In this guide we’re sharing everything you need to know to hike the Trail of Ten Falls at Silver Falls State Park.
One of the top things we think of when we think of Oregon are waterfalls! There are at least 238 waterfalls in the state and along the Trail of Ten Falls you get to see (at least) TEN of them, making it, in our opinion, the BEST waterfall hike in Oregon!
Watch our experience hiking the Trail of Ten Falls in Silver Falls State Park on YouTube!
And in this guide we’re sharing everything you need to know before hiking the Trail of Ten Falls, including where it is, which direction to hike, important information, plus what to expect along the trail!
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- Watch our Oregon vlogs
- About the Trail of Ten Falls
- Trail of Ten Falls Stats
- Where is the Trail of Ten Falls?
- Which direction should you hike the Trail of Ten Falls?
- When to hike the Trail of Ten Falls
- Things to know before hiking the Trail of Ten Falls
- What to bring to hike the Trail of Ten Falls
- What to expect along the Trail of Ten Falls
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About the Trail of Ten Falls
The Trail of Ten Falls is located at Silver Falls State Park, which is said to be the Crown Jewel of Oregon’s State Parks, and as the name implies, is a trail that includes 10+ waterfalls (we counted 11!), as you wander through canyons and the forest, oftentimes along a gorgeous river.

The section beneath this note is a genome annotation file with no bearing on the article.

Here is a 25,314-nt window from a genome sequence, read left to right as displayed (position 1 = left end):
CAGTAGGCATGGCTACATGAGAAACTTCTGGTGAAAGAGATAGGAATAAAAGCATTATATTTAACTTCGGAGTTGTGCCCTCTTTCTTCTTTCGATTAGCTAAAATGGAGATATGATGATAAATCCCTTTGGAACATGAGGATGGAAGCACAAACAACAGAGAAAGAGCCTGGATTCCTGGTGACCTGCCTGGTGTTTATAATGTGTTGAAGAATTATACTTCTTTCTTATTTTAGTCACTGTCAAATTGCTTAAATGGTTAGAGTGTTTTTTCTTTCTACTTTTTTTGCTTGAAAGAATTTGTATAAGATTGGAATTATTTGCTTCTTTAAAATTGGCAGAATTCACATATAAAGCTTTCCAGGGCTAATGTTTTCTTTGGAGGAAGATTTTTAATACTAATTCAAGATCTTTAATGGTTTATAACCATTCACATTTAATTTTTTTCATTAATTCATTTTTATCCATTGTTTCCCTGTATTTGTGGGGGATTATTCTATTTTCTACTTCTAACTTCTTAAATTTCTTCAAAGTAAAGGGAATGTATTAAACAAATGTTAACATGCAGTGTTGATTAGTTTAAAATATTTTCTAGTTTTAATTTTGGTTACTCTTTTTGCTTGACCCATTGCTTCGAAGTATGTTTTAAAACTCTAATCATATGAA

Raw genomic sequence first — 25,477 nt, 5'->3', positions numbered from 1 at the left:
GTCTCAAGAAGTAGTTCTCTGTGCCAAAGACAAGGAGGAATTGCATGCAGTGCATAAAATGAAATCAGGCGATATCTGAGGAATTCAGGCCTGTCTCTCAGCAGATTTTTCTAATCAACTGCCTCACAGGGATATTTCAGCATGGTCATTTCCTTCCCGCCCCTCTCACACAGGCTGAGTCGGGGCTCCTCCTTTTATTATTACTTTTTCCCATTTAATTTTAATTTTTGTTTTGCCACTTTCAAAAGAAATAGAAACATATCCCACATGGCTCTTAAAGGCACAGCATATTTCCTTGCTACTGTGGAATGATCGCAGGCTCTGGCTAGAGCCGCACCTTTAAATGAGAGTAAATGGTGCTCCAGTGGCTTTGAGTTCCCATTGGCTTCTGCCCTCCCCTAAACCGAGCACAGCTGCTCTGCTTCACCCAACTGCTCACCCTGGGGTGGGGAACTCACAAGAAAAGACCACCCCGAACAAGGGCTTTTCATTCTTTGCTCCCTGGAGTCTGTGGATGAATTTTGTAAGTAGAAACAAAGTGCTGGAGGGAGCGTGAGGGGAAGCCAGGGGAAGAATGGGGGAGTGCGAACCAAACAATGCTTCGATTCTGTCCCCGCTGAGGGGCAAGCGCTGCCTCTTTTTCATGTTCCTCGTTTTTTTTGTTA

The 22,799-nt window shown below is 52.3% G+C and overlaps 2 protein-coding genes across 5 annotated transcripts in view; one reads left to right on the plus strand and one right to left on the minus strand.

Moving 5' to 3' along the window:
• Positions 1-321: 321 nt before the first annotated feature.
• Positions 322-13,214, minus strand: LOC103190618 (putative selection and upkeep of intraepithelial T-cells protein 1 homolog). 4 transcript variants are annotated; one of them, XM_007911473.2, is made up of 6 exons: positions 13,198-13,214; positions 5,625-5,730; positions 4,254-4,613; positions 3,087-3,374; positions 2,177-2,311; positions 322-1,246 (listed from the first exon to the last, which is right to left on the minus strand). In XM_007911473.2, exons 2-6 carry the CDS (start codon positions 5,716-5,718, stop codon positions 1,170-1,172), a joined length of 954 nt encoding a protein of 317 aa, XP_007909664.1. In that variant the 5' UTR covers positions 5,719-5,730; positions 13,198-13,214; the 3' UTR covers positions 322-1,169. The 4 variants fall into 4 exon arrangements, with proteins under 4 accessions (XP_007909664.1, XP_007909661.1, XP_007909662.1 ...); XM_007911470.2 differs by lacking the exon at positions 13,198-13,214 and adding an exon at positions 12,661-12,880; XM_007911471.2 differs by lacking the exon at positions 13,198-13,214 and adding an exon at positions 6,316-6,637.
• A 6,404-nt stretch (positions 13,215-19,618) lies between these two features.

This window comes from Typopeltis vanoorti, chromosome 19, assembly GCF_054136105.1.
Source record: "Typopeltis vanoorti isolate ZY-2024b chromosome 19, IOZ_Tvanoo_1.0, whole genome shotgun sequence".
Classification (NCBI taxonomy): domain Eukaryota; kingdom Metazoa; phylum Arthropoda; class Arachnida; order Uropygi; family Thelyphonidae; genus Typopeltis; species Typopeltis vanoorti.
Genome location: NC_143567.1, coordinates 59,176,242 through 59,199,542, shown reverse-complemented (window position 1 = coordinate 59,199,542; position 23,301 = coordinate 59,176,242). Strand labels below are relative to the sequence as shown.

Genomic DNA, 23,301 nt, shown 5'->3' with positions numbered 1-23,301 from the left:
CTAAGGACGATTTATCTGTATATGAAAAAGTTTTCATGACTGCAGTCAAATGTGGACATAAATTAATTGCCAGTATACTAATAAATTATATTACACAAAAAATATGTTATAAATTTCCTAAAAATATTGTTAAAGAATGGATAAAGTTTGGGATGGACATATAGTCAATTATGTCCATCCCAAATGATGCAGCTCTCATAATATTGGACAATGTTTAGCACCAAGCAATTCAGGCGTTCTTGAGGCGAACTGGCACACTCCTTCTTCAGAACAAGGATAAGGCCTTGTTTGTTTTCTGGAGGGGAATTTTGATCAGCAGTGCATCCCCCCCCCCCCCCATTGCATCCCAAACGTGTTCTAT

While the famous Columbia River Gorge gets a lot of the waterfall love in Oregon (and for good reason, it’s GORGEous!), a huge advantage to the Trail of Ten Falls is that you only have to park once and then BAM, tons of waterfalls!
These waterfalls are all different heights, shapes, and widths from each other, making each waterfall a unique experience. And you are able to walk BEHIND four of the waterfalls, making the hike even more memorable (and a bit wet!).
Before embarking on your adventure, please review the Leave No Trace principles to ensure you leave every place better than you found it, so that others can enjoy these beautiful places for many years to come!
These seven principles include planning ahead and preparing, hiking and camping on durable surfaces, disposing of waste properly (pack out what you pack in!), understanding campfire rules and always fully extinguishing your fires, respecting wildlife, and being considerate of other visitors.
Trail of Ten Falls Stats
Miles (round trip): 7.4
Elevation (feet): 1,151
Reviews & Current Conditions
The Trail of Ten Falls is about 7.4 miles round trip, although we tracked closer to 11, which is likely due to the back and forth for filming and getting photos, plus going on some side trails to see some waterfalls. But despite the 11 miles we tracked, the hike only took us around 4 hours!
The trail combines the Canyon Trail and Rim Trail and one thing that is really great about this hike is that it is a loop hike, which means that you will see new scenery the entire time! And despite being 1,151 feet of elevation gain, it doesn’t feel overly hard. Minus some areas with steps, it is a pretty gradual incline!
If the mileage is too long for you, you are short on time, or you just don’t want to see all of the waterfalls, there are two cut off trails along this loop, the Maple Ridge Trail and the Winter Trail, that will take you back to the parking area if you’re unable to do the whole thing.
Where is the Trail of Ten Falls?
Silver Falls State Park is located in northwest Oregon, just a short drive from various cities in the state, including Portland, making it a convenient park to visit when road tripping through Oregon.
Getting to Silver Falls State Park
Since the Trail of Ten Falls will likely be a part of a larger Oregon trip, vs. the sole reason for a trip to Oregon, here’s how long you can expect to drive from nearby destinations in the state: